Regular mobility scoring is the foundation of herd foot health

The national cost of lameness is approximately 15% of the overall cost of milk production.

Saturday, 3rd July 2021, 9:57 am

Vet Roland Vinkesteijn explains how farmers can save money and make a huge difference to cow welfare by focusing on reducing lameness within herds.

“We know that on average between 32% and 36% of cows in a UK dairy herd are lame, but there is a lot of variation, with some herds having barely any lame cows, while in others over 50% are lame,” he says.

“On average, each case of lameness costs £330. This is based on lameness costing £2.20/cow/day and an average lameness incident lasting five months.”

Mr Vinkestein explains that the actual treatment costs are only a small percentage of the total cost of lameness. It is hidden expenses such as increased risk of premature culling, reduced fertility and reduced milk yields causing the larger impact.

“Early detection and prompt effective treatment is vital to reduce the impact of lameness. Regular mobility scoring supports early detection and subsequent management of lameness,” he says.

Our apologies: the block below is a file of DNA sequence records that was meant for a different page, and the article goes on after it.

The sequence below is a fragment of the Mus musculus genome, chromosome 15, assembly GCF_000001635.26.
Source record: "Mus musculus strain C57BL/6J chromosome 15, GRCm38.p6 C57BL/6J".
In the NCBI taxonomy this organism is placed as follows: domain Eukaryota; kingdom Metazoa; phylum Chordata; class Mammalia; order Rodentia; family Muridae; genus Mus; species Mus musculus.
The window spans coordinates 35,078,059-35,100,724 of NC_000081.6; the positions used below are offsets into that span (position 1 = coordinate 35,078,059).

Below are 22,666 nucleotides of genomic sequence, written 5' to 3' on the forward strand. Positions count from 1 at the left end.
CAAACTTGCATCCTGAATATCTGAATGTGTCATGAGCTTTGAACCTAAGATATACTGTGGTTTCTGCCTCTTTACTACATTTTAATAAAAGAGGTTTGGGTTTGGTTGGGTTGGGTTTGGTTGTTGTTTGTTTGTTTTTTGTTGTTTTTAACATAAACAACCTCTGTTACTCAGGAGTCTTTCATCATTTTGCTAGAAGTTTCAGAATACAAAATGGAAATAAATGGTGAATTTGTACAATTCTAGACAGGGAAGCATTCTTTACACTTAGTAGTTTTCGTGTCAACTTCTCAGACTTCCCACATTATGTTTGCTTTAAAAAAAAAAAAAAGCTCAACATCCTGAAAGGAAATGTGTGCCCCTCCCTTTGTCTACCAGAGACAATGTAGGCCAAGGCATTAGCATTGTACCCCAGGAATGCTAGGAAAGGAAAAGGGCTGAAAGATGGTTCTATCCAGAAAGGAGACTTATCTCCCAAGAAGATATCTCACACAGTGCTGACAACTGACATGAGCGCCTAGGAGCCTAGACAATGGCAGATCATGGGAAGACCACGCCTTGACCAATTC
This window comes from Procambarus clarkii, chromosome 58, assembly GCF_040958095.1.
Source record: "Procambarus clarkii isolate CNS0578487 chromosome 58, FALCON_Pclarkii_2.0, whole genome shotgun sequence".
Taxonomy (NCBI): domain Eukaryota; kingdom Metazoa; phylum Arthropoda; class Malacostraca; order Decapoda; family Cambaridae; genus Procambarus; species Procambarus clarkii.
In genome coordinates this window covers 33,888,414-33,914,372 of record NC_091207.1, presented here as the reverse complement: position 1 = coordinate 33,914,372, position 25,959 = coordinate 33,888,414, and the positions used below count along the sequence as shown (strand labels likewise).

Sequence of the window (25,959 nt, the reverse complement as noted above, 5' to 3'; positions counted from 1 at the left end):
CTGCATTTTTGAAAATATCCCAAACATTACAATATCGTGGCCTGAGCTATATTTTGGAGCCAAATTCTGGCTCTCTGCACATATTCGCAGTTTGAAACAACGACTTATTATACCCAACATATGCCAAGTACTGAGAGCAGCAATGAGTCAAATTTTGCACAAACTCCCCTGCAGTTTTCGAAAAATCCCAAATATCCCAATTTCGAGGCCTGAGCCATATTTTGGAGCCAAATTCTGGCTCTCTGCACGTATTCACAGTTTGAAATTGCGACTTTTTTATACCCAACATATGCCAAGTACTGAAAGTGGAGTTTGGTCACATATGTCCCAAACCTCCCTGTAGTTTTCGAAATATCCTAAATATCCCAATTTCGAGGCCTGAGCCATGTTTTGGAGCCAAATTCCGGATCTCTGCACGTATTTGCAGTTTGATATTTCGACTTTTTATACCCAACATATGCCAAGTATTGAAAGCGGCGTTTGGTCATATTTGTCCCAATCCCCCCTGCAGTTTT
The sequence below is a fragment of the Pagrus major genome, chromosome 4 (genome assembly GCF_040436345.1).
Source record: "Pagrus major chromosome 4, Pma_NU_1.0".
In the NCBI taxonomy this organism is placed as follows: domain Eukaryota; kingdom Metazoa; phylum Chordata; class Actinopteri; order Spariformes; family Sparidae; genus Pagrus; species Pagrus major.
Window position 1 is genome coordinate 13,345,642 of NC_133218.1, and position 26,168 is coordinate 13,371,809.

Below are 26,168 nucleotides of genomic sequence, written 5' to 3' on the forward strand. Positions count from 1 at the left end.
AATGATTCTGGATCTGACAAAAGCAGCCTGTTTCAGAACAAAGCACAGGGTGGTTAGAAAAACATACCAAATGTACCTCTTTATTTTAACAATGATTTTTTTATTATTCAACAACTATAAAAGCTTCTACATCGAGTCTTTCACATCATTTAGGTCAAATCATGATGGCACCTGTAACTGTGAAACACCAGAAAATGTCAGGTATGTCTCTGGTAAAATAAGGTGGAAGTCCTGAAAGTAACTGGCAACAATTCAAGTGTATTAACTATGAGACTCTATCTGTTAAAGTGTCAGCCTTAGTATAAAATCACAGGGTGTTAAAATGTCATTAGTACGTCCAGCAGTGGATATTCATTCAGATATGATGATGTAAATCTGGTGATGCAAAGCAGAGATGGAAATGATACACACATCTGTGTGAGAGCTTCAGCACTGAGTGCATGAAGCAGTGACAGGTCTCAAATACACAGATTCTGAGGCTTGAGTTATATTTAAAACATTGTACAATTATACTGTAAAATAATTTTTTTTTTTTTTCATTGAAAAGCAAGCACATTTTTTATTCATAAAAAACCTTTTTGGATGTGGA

“Mobility scoring is a simple system of inspection of how cows walk. It enables the farmer and vet to detect which cows are lame and the severity of impairment to movement.”

One of the most common scoring systems is the AHDB Dairy four-point system with scores ranging from zero to three. Mr Vinkestein recommends scheduling this in as a monthly routine.

“Find a time and a place to allow for 6 to 10 uninterrupted strides on a hard non-slip surface where you can observe the side and rear of the cow. She should make one turn in her trajectory.

“Any cows scored as two or three should be treated as soon as possible, while score zero and one cows can simply be tallied up.”

For Mr Vinkestein, the key benefit of mobility scoring is that it enables early identification, facilitating intervention such as foot trimming.

“Mobility scores can also be collected as data for benchmarking. In turn, measuring herd mobility can help motivate farm staff to prioritise foot health as they will understand the level of foot health in the herd and how to improve.

“One limitation of mobility scoring is that it does not give any indication to the cause of lameness, which can only determined by picking up and inspecting the feet.”

Parklands Veterinary Group can support with setting up a mobility scoring system and can also offer regular independent mobility scoring.

“If you’re mobility scoring on farm, it is worth speaking to your vet for advice on treatment. We can also perform risk assessments to examine the environmental and management impacts on lameness.

“The information gained can be used to prioritise the interventions with the highest impact in reducing lameness in the herd, with both animal welfare and profitability benefits,” concludes Mr Vinkestein.